“Culture eats strategy for breakfast.”
“What you do every day creates a culture.”
These are a couple of truths that really resonated with me at a leadership conference this weekend.
It doesn’t matter how great your strategy is, if it goes against culture, culture will always win.
And I’ve certainly seen that a lot lately, with groups I’ve worked with who have felt at the mercy of their organisational culture – non-stop culture, last minute culture, email 24/7 culture, immediate response culture, crazy deadline culture…
Let’s take that down to a personal level for a minute. We can have great plans, brilliant strategy and the best of intentions, but it is the things we do on a daily basis that have the biggest bearing on where we end up and how fast we get there. The little things we do every day. Our habits.
I’ve been working on one of my habits this week – trying to change my “just in time” habit into a “in plenty of time” habit.
You see I’ve always been a last minute girl, and most the time I do that pretty well. But “just in time” is risky business for a Productivity Ninja – let’s face it, it just wouldn’t look good if I turned up late to my own session would it? And it’s also exhausting, all that worrying and panicking, and rushing and running. And there’s the fact that trains and planes, unlike friends, won’t wait for you.
So how do you change a habit of a lifetime? Here are four key steps:
1. Understand the pay off
Habits form for a reason. And they stick for a reason. If you find a habit hard to shift, the chances are, there’s still a pay-off somewhere – however annoying or useless you think it is. And the more that reason stays in your subconscious, the more you’ll find yourself subconsciously sabotaging your efforts to change.
For me, it’s the adrenaline. The buzz of meeting a deadline just in time. And my impatience at having to wait if I get somewhere early, thinking I could have done ‘just one more thing’ if I had left a little later.
What’s your pay-off? If there’s a habit you’re trying to kick, what might you potentially be giving up or letting go of, if you did kick it? Be honest with yourself.
2. Raise the stakes
We often stick with habits even when we know they don’t serve us because, well quite frankly, it’s not hurting enough. I hate running last minute for a train and worrying if I’ll get there on time. I hate the difference 10 minutes can make between calm and serene vs stressed and sweaty. But most the time I get away with it. It’s ok. The world doesn’t end, therefore I don’t really have to change. I’d like to, but I don’t have to.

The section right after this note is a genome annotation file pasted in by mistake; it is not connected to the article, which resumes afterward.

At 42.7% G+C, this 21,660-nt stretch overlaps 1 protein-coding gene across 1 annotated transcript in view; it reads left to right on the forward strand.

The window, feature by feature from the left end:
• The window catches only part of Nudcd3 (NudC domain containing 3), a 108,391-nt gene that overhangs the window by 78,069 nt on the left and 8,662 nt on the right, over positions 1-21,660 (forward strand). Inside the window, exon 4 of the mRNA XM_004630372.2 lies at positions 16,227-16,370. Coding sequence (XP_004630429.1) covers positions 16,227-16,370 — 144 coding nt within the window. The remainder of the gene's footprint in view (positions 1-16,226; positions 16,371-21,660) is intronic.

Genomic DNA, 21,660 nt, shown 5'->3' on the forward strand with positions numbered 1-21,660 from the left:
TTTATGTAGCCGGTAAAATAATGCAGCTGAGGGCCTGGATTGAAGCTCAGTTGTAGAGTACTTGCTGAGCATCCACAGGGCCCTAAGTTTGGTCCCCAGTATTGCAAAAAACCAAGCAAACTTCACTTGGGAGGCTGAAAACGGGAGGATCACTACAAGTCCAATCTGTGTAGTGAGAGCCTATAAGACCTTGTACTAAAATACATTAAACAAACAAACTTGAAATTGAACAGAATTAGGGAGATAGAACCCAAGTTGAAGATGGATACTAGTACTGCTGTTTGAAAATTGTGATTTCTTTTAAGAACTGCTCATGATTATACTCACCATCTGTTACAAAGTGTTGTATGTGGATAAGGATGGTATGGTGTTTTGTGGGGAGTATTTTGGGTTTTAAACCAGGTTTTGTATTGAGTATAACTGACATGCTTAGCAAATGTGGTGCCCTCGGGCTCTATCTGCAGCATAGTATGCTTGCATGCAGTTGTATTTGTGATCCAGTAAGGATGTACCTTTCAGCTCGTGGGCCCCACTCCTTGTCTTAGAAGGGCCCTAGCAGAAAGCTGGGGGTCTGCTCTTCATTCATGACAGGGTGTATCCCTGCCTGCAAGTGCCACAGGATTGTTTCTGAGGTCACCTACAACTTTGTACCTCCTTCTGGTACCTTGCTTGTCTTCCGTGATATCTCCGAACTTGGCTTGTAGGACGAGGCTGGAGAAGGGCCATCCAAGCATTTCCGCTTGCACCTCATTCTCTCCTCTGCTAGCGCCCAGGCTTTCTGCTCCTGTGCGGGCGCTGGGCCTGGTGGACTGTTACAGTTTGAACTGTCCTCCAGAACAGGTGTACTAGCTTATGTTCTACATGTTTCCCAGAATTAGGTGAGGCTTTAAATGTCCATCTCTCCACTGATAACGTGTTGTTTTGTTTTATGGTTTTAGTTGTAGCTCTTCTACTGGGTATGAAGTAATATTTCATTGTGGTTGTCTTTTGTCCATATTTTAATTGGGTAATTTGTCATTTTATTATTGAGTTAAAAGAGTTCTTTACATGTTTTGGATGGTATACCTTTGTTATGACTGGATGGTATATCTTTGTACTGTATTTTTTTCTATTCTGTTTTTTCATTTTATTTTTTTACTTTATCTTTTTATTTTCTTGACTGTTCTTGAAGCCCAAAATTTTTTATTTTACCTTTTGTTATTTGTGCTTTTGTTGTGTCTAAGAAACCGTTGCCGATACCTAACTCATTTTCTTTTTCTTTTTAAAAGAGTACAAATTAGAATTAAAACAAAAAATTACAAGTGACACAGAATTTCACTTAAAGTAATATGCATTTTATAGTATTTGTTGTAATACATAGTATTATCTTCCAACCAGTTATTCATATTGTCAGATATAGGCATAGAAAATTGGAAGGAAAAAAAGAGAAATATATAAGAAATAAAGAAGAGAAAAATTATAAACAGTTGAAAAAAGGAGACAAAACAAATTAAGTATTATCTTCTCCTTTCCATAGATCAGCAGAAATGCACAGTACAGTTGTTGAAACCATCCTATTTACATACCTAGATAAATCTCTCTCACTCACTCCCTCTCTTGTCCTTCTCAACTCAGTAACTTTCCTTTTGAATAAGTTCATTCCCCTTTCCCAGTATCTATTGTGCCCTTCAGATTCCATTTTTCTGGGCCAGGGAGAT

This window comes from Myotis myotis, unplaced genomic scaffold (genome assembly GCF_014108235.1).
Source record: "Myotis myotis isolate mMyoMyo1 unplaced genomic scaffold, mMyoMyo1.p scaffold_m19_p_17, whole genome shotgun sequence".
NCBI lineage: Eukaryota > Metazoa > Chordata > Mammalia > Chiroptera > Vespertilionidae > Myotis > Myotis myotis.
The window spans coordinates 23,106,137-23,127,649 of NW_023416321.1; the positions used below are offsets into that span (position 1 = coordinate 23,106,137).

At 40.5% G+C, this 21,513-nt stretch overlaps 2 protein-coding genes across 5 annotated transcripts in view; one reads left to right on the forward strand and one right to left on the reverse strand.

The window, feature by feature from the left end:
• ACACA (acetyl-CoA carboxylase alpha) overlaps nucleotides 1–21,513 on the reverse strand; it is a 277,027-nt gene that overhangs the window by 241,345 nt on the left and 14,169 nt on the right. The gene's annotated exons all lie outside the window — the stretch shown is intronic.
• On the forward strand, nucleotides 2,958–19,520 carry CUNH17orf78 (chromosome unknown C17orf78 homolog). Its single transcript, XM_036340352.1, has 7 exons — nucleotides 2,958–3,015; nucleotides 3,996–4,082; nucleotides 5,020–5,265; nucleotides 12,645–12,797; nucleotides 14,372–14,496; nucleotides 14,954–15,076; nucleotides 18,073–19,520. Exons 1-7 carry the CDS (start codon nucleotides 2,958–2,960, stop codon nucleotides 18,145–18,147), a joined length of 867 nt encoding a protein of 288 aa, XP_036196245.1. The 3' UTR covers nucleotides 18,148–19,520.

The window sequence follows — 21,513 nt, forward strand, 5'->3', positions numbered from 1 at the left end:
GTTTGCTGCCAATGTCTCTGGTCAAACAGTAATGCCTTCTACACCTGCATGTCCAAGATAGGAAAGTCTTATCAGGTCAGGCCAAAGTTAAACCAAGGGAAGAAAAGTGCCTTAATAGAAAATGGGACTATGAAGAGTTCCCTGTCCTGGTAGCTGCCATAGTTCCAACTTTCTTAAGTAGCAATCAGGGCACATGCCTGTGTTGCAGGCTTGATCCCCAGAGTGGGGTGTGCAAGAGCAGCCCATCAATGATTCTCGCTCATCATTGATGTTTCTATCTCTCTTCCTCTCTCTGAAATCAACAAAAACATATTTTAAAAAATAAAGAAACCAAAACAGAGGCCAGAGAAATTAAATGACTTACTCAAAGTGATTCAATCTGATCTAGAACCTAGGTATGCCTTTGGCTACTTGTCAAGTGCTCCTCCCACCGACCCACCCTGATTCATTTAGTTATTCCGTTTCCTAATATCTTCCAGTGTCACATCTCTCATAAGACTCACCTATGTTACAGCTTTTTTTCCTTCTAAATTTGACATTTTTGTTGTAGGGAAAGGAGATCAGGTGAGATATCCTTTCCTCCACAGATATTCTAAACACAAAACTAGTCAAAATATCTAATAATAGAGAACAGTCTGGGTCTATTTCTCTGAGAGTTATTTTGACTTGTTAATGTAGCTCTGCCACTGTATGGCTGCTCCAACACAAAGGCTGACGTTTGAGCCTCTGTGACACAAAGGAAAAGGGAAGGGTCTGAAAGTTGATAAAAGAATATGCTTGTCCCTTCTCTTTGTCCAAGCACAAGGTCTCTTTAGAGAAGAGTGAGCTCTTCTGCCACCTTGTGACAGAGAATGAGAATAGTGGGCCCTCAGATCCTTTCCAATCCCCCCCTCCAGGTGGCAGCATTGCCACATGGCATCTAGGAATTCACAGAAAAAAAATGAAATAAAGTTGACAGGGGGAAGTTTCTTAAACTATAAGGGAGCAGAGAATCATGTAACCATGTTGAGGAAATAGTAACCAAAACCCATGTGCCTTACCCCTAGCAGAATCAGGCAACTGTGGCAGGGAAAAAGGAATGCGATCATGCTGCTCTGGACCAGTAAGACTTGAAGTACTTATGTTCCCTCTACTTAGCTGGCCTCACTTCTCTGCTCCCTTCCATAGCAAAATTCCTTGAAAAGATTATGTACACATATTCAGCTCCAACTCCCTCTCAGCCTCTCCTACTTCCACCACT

Inertia is a powerful force. If you want to change a habit, you need to have a big enough reason. You need to be bothered enough – or as a friend of mine has as her mantra “Be arsed!”
This week the stakes were higher. I was flying to Geneva to speak at a conference. The client had paid for my air fare and was meeting me at the gate. If I was late, not only would I look a complete muppet, but goodness knows how much it would have cost – if it was even possible – to book myself last minute on the next flight. There was no Plan B. So I couldn’t run the risk of running late.
How could you raise the stakes? Take away plan B. Or play the movie forwards. If you continued with your current habit day in, day out, what culture would you create? What reality would you create for yourself and those around you?
3. Sweeten the deal
Make the new path more irresistible.
Feedback and reward are key to changing habits. If I’m going to let go of my adrenaline rush and deal with my impatience, I need a good incentive.
This week, my reward for arriving in plenty of time to London Heathrow was pancakes for breakfast at Gordon Ramsay’s restaurant 🙂
I’m a sucker for bribery. It works just as well on me as it does on my kids.
4. Forget perfection
So I managed to do “ahead of time” beautifully in my trip to Geneva this week, but there have still been plenty of other “oops better hurry up” moments in the week.
And that’s ok. That’s absolutely fine.
You see, if we expect our habits to change completely and instantly, perfection will have us giving up before we’ve barely gotten started. It takes time to change habits, and the key is to keep reinforcing progress, not dismissing it.
And who says I want to go completely the other way anyway? It’s up to you to decide how you want to change your habits. Don’t let perfection tell you otherwise.
Over to you. What habits have you successfully shifted before? What worked for you? What habit are you trying to change right now? Let me know in the comments below…